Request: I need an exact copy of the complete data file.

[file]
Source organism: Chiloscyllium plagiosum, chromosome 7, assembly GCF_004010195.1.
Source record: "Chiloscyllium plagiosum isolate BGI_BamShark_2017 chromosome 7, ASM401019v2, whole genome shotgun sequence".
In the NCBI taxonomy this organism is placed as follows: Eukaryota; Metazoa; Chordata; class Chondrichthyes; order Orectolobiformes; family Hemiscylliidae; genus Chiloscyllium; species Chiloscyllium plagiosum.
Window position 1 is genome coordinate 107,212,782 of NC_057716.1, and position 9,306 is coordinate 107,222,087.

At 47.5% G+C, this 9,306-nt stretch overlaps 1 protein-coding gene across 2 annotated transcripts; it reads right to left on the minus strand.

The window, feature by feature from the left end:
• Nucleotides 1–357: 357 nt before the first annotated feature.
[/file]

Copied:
Source organism: Chiloscyllium plagiosum, chromosome 7, assembly GCF_004010195.1.
Source record: "Chiloscyllium plagiosum isolate BGI_BamShark_2017 chromosome 7, ASM401019v2, whole genome shotgun sequence".
In the NCBI taxonomy this organism is placed as follows: Eukaryota; Metazoa; Chordata; class Chondrichthyes; order Orectolobiformes; family Hemiscylliidae; genus Chiloscyllium; species Chiloscyllium plagiosum.
Window position 1 is genome coordinate 107,212,782 of NC_057716.1, and position 9,306 is coordinate 107,222,087.

At 47.5% G+C, this 9,306-nt stretch overlaps 1 protein-coding gene across 2 annotated transcripts; it reads right to left on the minus strand.

The window, feature by feature from the left end:
• Nucleotides 1–357: 357 nt before the first annotated feature.